I would talk with someone else. The life of a priest or a religious is VERY rigorous, and I should know, I spent thirteen years growing up in a Carmelite cloister. They get little sleep, the work is hard, and can be boring, and silence is the rule of the day. I did see a program about a monk with supposed healing powers, who was accepted into a monastery only reluctantly because he was not very intelligent. People are judged on a case-by-case basis. Don’t give up yet, or give in to depression. I, too, have not yet discerned God’s plan for my life and some of my own plans for myself were derailed last year when I was hit by a truck (still am recuperating).

Good luck and God bless.


#3

Then Jesus said to His disciples, "If anyone wishes to come after Me, he must deny himself, and take up his cross and follow Me.’’ * Matthew 16:24* This is the purpose of you life, to love and praise God in all you do even while battling physical and mental infirmities.

In the same way the Spirit also helps our weakness; for we do not know how to pray as we should, but the Spirit Himself intercedes for us with groanings too deep for words; and He who searches the hearts knows what the mind of the Spirit is, because He intercedes for the saints according to the will of God. Roman 8:26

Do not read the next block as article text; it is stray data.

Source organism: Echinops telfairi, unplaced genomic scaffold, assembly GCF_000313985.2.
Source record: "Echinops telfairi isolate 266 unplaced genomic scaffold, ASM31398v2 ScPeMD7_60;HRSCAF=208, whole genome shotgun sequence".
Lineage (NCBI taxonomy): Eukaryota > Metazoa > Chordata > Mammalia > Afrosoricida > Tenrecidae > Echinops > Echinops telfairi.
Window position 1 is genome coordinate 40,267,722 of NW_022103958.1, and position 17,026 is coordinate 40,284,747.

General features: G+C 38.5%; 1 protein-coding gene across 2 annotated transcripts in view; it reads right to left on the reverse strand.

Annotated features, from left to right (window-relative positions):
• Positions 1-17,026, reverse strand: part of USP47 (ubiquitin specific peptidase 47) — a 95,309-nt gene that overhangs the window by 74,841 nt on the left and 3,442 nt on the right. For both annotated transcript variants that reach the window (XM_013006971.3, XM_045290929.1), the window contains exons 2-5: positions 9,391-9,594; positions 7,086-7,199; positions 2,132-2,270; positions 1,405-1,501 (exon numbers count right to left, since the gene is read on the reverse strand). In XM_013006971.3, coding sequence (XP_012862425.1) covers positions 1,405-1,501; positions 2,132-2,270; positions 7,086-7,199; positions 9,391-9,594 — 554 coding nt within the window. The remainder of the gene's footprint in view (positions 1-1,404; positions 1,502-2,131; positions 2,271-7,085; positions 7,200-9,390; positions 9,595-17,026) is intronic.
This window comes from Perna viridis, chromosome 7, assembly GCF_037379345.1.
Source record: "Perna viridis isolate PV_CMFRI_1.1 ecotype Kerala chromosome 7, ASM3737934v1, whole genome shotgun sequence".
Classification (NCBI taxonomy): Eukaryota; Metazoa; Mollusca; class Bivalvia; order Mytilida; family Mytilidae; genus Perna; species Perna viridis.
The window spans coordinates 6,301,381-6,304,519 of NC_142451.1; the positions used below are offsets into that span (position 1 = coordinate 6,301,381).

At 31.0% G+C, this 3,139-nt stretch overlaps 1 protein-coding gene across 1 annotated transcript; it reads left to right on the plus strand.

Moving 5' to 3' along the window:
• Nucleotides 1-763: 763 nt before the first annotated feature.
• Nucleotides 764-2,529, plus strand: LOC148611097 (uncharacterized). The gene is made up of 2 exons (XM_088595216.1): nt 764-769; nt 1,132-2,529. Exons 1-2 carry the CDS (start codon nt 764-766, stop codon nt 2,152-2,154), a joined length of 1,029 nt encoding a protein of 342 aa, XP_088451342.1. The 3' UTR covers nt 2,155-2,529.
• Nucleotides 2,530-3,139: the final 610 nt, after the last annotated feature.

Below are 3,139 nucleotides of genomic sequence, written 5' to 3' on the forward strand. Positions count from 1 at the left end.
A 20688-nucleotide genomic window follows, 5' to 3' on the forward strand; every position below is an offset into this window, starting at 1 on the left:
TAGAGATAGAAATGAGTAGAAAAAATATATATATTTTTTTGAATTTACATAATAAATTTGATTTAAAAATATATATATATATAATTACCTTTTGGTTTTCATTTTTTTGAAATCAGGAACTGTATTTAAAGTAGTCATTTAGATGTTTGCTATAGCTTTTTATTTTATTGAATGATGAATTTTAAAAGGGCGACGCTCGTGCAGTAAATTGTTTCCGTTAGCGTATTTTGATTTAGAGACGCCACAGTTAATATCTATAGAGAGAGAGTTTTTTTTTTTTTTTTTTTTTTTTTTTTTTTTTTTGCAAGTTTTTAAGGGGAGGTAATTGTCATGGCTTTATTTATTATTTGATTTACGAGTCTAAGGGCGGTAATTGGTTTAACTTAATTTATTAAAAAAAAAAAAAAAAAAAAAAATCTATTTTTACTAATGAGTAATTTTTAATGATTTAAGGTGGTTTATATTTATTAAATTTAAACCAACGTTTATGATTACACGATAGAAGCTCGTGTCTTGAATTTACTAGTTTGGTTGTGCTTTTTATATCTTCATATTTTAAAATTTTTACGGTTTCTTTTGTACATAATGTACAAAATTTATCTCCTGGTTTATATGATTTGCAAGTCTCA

These rules, which are part of canon law, reflect the facts that the hierarchy represents Jesus in this world. The duties of deacons, priests and bishops are demanding even or the healthy. I remember this one parochial vicar who had been ordained one year when he had a massive heart attack between funerals. He became inactive and died within a year. At his wake, the family told us about six day work weeks (sometimes funerals make it a seven day work week, no day off), days starting at 6, some with 3 masses and meetings going into 10:00 PM. The load would strain the most robust individual. How is someone dealing with physical ailments and brain chemistry disorders supposed to deal with this work load?

Also, as representatives of Christ on earth, priests must possess an uncommon judgment and understanding of the world in order to effectively preach, hear confession and speak authoritatively. The chemical imbalance in you brain will effectively preclude this.

But this does not mean your life has no purpose. You are not a spiritual leper. If you are being shunned, it is not coming from the Church. A lot of people still don’t understand mental illness and can be insensitive. St. Sr. Faustina said that some of the heavier crosses she has had to bear came from good and holy people.